Observations about the impact of a downturn period on the main components of the LGD Model
In the recent history of some countries, based on the approach described in these regulatory guidance, the downturn period has never happened or when it happened there was no real impact on the observed risk parameters.
The concept of an economic downturn was designed to address potential adverse macroeconomic conditions within estimations of the Internal Ratings-Based (IRB) risk parameter models. The regulatory definition of a downturn was first introduced in the earliest Basel II regulation, however, there were no strict rules and no detailed guidance on how the downturn period should be identified, and how a downturn adjustment should be estimated. The whole regulatory and risk management community within the European Central Bank (ECB) regulated single market spent significant time developing and updating the downturn methodology of their respective financial institutions. In this blog article we will talk about the latest regulatory requirements on this topic and will discuss the impact of a downturn period on the main components of the LGD Model.The publications by European Banking Authority (EBA) prescribing more detailed guidance on how a downturn period should be incorporated into Credit risk models is originated from two main references:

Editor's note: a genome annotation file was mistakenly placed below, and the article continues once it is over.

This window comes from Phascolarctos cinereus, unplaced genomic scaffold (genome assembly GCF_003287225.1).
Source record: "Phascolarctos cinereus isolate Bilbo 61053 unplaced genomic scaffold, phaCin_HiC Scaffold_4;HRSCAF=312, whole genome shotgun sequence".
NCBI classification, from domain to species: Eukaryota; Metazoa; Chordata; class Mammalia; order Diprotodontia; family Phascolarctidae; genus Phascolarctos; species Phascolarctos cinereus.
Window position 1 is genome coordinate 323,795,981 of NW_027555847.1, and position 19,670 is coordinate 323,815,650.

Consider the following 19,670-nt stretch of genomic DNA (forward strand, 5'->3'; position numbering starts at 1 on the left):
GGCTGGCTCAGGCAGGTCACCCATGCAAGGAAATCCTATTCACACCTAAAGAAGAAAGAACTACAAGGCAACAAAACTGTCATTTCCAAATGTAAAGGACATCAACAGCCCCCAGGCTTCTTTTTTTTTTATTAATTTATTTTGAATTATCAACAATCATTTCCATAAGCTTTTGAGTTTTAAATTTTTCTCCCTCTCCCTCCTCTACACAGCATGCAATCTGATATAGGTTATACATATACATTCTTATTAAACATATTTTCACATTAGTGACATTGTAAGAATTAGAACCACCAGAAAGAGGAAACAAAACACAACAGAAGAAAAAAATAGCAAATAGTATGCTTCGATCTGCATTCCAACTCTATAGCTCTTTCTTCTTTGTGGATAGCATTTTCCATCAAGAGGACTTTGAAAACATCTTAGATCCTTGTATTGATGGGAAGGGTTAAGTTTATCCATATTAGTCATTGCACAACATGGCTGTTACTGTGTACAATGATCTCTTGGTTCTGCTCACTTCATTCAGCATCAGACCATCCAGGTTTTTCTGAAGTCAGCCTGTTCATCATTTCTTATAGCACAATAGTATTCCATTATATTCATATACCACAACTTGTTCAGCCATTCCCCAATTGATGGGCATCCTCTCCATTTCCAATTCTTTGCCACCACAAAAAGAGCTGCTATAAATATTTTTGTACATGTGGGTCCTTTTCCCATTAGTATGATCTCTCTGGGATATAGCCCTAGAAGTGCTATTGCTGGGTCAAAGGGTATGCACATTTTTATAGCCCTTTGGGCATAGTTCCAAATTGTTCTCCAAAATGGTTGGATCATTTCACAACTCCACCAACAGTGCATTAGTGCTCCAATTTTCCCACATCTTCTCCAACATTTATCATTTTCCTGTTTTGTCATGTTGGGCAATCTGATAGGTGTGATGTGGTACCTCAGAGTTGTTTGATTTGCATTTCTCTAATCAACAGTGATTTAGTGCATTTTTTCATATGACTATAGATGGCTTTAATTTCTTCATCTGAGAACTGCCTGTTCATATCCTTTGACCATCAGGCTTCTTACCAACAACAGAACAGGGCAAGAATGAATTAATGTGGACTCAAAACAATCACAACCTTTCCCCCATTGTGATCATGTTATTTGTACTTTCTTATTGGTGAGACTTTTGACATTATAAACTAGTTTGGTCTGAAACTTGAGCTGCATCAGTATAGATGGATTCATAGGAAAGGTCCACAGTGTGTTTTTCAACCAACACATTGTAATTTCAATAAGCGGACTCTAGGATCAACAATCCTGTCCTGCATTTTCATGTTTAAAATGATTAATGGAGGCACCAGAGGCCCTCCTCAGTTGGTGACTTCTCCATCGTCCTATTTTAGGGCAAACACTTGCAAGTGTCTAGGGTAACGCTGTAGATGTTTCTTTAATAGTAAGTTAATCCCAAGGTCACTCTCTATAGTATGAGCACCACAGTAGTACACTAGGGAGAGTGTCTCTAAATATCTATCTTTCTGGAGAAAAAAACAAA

- Final Draft Regulatory Technical Standards, EBA/RTS/2018/04, as of 16 November 2018: contains mainly the guidance on the downturn period definition
- Guidelines for the estimation of LGD appropriate for an economic downturn, EBA/GL/2019/03, 6 March 2019: describes main approaches for downturn adjustment quantification